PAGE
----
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I don't quite understand why this advection equation, with some initial condition $u(0,x) = u_{0}(x)$, is considered hyperbolic (as for instance here). If I apply the test mentioned in Farlow, comparing it to $$Au_{xx}+Bu_{xy} + Cu_{yy} + D u_{x} + Eu_{y} + Fu = G$$ then both $B^{2}$ and $AC$ are zero, and thus $B^{2} - 4AC = 0 \Rightarrow \text{parabolic}$. Or does a different criterion apply when there aren't any second-order terms?

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  • $\begingroup$ The criterion you mentioned is probably for 2nd order linear PDEs, but the PDE you have is 1st order. There is probably some other definition for 1st order linear PDEs (I am not expert though, but I can try to look it up). $\endgroup$
    – Malkoun
    Dec 31, 2020 at 5:05
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    $\begingroup$ Look at p. 45 in the book you have mentioned <www2.math.umd.edu/~petersd/462/charact.pdf>. From what I understand, the system of PDEs $u_t + A u_x = 0$ is said to be hyperbolic if $A$ has only real eigenvalues. In the case you are interested in, $a$ is a real number (a $1$ by $1$ matrix), so the PDE is hyperbolic. $\endgroup$
    – Malkoun
    Dec 31, 2020 at 5:16
  • $\begingroup$ Thanks, @Malkoun, that makes sense. But doesn't that imply that essentially all first-order PDEs are hyperbolic? $\endgroup$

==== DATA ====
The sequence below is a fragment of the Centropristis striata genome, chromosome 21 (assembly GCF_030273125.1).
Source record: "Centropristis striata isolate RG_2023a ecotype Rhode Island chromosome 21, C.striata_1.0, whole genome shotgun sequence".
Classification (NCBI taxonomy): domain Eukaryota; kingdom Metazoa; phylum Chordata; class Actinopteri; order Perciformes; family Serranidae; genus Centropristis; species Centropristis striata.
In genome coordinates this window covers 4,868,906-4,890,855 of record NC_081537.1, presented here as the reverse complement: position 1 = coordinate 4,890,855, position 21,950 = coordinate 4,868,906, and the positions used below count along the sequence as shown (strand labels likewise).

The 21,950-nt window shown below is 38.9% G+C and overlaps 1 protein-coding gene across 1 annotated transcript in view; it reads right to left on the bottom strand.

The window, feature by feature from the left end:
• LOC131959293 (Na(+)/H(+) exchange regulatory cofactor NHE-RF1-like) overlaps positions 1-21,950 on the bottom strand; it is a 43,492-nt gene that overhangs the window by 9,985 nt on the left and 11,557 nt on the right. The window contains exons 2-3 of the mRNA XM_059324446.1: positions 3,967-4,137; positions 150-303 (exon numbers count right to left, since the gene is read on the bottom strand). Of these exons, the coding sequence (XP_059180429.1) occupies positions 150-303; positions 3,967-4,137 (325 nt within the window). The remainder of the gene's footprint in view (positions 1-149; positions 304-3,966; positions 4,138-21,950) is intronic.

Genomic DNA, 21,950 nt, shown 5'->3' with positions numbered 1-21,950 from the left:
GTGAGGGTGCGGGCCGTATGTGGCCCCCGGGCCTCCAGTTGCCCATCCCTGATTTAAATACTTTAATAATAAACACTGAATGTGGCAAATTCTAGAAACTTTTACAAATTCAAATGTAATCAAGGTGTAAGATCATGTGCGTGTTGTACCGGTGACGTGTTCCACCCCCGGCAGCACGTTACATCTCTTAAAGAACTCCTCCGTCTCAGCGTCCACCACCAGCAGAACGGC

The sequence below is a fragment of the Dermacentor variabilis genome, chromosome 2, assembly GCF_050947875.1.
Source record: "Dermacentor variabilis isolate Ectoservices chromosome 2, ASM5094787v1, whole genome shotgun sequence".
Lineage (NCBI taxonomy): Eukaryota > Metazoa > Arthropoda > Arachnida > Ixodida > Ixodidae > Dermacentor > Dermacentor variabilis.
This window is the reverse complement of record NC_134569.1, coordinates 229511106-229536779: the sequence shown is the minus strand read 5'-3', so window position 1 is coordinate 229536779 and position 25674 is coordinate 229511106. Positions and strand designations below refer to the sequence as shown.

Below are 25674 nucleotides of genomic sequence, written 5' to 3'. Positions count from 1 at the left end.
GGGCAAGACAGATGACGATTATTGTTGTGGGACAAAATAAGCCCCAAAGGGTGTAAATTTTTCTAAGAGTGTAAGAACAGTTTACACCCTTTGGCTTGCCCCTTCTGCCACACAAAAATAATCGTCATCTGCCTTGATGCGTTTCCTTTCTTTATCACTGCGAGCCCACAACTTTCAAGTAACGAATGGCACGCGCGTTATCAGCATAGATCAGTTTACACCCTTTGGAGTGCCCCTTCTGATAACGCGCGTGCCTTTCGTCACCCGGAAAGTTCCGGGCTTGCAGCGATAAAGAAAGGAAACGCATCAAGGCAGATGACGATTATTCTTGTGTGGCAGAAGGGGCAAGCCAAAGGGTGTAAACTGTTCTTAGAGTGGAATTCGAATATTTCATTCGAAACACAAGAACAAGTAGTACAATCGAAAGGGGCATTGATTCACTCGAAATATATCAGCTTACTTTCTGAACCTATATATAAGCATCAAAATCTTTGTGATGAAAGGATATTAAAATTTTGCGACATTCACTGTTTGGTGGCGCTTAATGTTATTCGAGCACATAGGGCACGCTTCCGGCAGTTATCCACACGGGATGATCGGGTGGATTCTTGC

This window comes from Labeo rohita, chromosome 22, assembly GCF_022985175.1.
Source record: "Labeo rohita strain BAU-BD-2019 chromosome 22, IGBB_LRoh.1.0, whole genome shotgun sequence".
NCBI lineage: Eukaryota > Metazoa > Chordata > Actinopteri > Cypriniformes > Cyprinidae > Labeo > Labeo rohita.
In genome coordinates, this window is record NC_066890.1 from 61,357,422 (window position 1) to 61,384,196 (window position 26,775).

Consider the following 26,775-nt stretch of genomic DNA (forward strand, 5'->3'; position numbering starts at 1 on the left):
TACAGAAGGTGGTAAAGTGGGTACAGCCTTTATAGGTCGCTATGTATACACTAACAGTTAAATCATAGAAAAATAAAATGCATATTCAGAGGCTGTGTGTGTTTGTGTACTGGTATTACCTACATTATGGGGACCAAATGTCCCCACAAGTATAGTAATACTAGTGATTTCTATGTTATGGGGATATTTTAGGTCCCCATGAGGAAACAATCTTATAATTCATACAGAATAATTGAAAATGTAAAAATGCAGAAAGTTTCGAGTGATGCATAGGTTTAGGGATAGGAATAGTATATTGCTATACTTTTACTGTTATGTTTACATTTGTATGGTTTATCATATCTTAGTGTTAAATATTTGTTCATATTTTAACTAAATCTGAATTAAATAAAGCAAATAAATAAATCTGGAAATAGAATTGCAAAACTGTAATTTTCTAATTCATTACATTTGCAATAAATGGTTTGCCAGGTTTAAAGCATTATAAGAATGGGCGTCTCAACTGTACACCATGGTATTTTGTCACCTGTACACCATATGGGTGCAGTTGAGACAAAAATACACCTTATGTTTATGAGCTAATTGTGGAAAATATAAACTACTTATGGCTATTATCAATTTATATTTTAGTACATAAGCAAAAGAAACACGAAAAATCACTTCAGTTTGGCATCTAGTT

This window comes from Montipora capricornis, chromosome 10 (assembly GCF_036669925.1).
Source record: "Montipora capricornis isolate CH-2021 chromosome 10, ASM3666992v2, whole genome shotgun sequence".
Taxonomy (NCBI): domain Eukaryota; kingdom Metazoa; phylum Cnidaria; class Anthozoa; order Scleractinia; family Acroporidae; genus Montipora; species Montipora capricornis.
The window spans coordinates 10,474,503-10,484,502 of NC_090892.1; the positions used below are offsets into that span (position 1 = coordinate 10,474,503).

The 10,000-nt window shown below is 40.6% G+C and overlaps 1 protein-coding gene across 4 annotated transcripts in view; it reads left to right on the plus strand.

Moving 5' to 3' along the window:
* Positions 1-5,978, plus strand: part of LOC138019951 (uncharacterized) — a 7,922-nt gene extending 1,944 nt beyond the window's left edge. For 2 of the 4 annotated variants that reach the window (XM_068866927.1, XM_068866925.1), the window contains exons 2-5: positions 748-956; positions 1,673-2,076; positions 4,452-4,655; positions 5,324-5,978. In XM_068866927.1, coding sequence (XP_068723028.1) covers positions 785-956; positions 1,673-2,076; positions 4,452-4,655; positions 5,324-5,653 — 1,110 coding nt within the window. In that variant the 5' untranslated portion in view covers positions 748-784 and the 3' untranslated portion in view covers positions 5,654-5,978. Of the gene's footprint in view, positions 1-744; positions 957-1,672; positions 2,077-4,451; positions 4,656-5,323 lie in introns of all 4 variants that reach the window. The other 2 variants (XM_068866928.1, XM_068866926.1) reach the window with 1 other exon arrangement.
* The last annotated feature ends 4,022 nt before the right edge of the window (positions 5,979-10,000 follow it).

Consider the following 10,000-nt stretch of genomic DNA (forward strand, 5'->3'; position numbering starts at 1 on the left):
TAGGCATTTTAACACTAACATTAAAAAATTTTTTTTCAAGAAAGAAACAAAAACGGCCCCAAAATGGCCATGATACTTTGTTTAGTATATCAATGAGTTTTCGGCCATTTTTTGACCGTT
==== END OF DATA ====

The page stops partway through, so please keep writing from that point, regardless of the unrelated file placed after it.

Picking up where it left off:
– Durden
    Dec 31, 2020 at 5:56
  • $\begingroup$ Well, even if we restricted to the class of real $n$ by $n$ matrices $A$, the characteristic polynomial $p_A$ of $A$ is then a polynomial with real coefficients. If $p_A$ has all its roots real and distinct, then I think there is an open neighborhood of $p_A$ consisting of polynomials with real coefficients and having also all their roots real and distinct. But if $p_A$ has at least one root with nonzero imaginary part, then there is an open neighborhood of $p_A$ which also has at least one root with nonzero imaginary part. $\endgroup$
    – Malkoun
    Dec 31, 2020 at 6:08
  • $\begingroup$ So the set of polynomials with real coefficients with all their roots being real and distinct is open but not dense in the set of polynomials with real coefficients. Similar statements should hold for real $n$ by $n$ matrices and their eigenvalues. The strictly hyperbolic such matrices form (I think) and open subset $U$ of the set of all real $n$ by $n$ matrices, but $U$ is not dense. $\endgroup$
    – Malkoun
    Dec 31, 2020 at 6:12

1 Answer 1

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You have to look at the principal symbol $$ a_1(x,t,\xi,\tau)=i\tau+ai\xi. $$ For every fixed $\xi$ the equation $a_1(x,t,\xi,\tau)=0$ has exactly one real solution in $\tau$. Therefore the equation is hyperbolic with respect to $t$. Basically, this means that there is a real characteristic passing through each point. You can read more on the topic here: https://people.sissa.it/~dabrow/IFM12small1.pdf

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